Feeds

Playing the phishing blame game

The buck stops ... somewhere over there

Choosing a cloud hosting partner with confidence

Who's to blame?

Revisiting the argument of who's to blame for these attacks, the blame can be supported on either side. The fact is that those involved need to think beyond the legal debate and continue to play each of their respective roles to counter this threat. I strongly believe that financial institutions need to "up-the--ante" and go well-beyond introducing those links on their web pages that educate users about keyloggers, viruses, Trojans and phishing attempts.

Some banks now provide RSA tokens that generate one-time passwords to mitigate the risk associated with stolen credentials to their customers - but most still do not. Another example of some forward progress is the Stanford Federal Credit Union who has implemented an authentication solution from Passmark Security that goes beyond conventional passwords.

These approaches are significant initiatives and may not be economically feasible or timely solutions for many financial institutions -- after all, if their own systems are secure, what have they got to lose? Besides their customers and their customer's money, that is.

Even slight changes, such as a conspicuous message on the main page of the bank's website educating users about these threats and the appropriate countermeasures can be very useful. Or, displaying the latest phishing statistics from the Anti-Phishing Working Group would be very easy to do. Or, providing links to websites like Microsoft's Windows Update that checks both the browser and operating system patch levels can have a positive impact. These have virtually no cost to the financial institution, but can be a great value in educating their customers about the risks.

Regulators like the FDIC have already been advising financial institutions against using single-factor authentication and finally upgrading to two-factor authentication - a positive step towards better security. Given the "epidemic nature" (as described by the US-CERT) of the problem, a more firm regulatory stance requiring the deployment of stronger authentication systems may prove to be successful.

In the meantime, let's all take control of our destinies, or at least our bank accounts, and doing the things that most SecurityFocus readers already know: patching our systems (especially those accessed via web browsers); installing personal firewalls; updating anti-virus definitions; browsing the Internet logged in as a non-administrative user on the operating system.; and educating users about the risks that probably still exist on their home machines. Every little bit can help.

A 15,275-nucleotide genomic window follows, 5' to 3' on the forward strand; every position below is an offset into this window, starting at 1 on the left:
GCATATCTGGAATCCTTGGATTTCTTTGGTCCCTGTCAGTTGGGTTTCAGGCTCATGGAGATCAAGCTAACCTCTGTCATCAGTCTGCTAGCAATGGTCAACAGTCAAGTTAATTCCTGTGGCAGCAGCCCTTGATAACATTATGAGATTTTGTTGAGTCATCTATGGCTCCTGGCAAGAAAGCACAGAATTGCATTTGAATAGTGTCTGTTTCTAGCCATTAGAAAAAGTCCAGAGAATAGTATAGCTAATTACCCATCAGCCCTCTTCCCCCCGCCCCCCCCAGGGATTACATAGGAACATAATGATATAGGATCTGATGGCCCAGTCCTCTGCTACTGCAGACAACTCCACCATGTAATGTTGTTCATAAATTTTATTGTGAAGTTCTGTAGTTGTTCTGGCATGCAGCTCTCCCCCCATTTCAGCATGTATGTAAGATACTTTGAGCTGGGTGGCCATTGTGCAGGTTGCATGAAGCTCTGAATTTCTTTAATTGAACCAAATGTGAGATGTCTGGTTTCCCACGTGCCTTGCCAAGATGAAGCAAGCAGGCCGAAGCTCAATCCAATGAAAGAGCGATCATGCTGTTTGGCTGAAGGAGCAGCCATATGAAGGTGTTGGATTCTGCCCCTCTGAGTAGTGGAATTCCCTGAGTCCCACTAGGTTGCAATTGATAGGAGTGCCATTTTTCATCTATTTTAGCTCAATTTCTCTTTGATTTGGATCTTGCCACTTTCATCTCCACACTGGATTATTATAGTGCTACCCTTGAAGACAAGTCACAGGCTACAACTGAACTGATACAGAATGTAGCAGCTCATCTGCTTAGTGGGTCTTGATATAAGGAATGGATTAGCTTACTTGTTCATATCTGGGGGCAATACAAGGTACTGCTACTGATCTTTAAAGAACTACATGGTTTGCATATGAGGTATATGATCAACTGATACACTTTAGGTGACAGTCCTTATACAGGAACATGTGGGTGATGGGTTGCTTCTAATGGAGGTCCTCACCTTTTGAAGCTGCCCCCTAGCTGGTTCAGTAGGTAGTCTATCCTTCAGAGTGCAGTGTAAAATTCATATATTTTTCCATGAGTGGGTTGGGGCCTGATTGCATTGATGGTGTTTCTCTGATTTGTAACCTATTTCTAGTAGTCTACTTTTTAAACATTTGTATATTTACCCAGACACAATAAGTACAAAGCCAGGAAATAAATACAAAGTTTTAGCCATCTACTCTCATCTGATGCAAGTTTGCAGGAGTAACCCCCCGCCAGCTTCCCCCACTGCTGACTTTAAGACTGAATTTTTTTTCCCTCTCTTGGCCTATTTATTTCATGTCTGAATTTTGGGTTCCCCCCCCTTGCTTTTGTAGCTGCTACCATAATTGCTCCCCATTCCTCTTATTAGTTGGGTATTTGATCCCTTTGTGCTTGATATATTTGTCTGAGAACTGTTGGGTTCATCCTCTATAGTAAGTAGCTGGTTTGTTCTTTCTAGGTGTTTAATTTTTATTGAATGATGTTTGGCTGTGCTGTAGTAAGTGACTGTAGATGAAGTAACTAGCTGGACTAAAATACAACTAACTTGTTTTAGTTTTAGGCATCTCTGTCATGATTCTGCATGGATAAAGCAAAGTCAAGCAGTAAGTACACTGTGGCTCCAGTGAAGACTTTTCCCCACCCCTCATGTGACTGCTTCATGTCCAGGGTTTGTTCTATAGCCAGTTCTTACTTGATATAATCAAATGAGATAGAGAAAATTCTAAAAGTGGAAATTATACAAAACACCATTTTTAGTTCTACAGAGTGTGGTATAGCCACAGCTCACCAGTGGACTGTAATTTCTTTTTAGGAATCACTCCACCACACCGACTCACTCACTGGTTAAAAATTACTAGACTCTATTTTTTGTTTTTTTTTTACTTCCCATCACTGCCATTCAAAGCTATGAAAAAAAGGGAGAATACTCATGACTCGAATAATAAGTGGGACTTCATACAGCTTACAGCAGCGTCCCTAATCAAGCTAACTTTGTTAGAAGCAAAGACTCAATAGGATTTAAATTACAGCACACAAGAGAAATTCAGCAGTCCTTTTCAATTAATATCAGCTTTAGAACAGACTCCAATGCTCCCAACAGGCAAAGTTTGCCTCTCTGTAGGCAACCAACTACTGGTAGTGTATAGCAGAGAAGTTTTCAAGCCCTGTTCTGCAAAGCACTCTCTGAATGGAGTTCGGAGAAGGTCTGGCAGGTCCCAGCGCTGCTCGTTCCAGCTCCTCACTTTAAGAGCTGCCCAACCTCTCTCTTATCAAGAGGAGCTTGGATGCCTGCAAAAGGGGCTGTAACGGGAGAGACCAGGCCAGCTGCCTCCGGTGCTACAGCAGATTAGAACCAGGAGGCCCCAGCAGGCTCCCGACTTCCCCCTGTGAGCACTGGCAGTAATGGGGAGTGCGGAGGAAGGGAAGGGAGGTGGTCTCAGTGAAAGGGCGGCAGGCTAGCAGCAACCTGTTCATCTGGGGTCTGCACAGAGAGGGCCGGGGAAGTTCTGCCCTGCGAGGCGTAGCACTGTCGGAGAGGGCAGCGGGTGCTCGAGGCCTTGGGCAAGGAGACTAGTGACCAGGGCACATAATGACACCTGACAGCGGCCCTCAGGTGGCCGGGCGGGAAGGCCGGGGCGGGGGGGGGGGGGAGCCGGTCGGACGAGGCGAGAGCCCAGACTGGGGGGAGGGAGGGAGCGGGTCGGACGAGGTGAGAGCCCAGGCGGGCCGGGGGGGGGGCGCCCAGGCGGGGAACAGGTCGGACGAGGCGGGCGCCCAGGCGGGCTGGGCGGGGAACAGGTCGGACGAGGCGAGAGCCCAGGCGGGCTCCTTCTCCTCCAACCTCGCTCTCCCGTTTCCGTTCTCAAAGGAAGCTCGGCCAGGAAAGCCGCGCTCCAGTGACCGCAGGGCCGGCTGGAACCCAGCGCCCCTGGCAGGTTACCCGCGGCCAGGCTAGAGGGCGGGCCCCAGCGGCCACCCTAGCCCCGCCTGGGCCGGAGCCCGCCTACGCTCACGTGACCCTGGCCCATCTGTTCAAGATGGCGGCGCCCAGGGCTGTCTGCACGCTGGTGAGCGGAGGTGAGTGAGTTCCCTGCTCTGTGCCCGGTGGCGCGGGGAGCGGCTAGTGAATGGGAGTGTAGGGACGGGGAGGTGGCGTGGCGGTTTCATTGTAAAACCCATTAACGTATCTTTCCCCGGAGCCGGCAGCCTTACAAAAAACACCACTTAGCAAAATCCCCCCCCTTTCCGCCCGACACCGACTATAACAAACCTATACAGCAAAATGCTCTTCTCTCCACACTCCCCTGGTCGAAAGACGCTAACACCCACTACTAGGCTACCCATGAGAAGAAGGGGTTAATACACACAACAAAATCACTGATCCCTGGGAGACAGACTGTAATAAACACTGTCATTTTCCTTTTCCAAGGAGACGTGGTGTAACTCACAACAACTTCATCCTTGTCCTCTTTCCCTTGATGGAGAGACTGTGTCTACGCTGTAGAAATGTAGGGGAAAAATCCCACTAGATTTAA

© SecurityFocus

Rohyt Belani is the Director of Proactive Security at Red Cliff Consulting. He is a contributing author for Osborne's Hack Notes – Network Security, as well as Addison Wesley's Extrusion Detection: Security Monitoring for Internal Intrusions. Rohyt is also a regular speaker at various industry conferences and forums including OWASP, HTCIA, FBI-Cyber Security Summit, ASIS, New York State Cyber Security Conference, HackInTheBox-Malaysia, and CPM.

Beginner's guide to SSL certificates

More from The Register

next story
Russian hackers exploit 'Sandworm' bug 'to spy on NATO, EU PCs'
Fix imminent from Microsoft for Vista, Server 2008, other stuff
FYI: OS X Yosemite's Spotlight tells Apple EVERYTHING you're looking for
It's on by default – didn't you read the small print?
Microsoft pulls another dodgy patch
Redmond makes a hash of hashing add-on
'LulzSec leader Aush0k' found to be naughty boy not worthy of jail
15 months home detention leaves egg on feds' faces as they grab for more power
Forget passwords, let's use SELFIES, says Obama's cyber tsar
Michael Daniel wants to kill passwords dead
Kill off SSL 3.0 NOW: HTTPS savaged by vicious POODLE
Pull it out ASAP, it is SWISS CHEESE
Facebook slurps 'paste sites' for STOLEN passwords, sprinkles on hash and salt
Zuck's ad empire DOESN'T see details in plain text. Phew!
prev story

Whitepapers

Forging a new future with identity relationship management
Learn about ForgeRock's next generation IRM platform and how it is designed to empower CEOS's and enterprises to engage with consumers.
Cloud and hybrid-cloud data protection for VMware
Learn how quick and easy it is to configure backups and perform restores for VMware environments.
Three 1TB solid state scorchers up for grabs
Big SSDs can be expensive but think big and think free because you could be the lucky winner of one of three 1TB Samsung SSD 840 EVO drives that we’re giving away worth over £300 apiece.
Reg Reader Research: SaaS based Email and Office Productivity Tools
Read this Reg reader report which provides advice and guidance for SMBs towards the use of SaaS based email and Office productivity tools.
Security for virtualized datacentres
Legacy security solutions are inefficient due to the architectural differences between physical and virtual environments.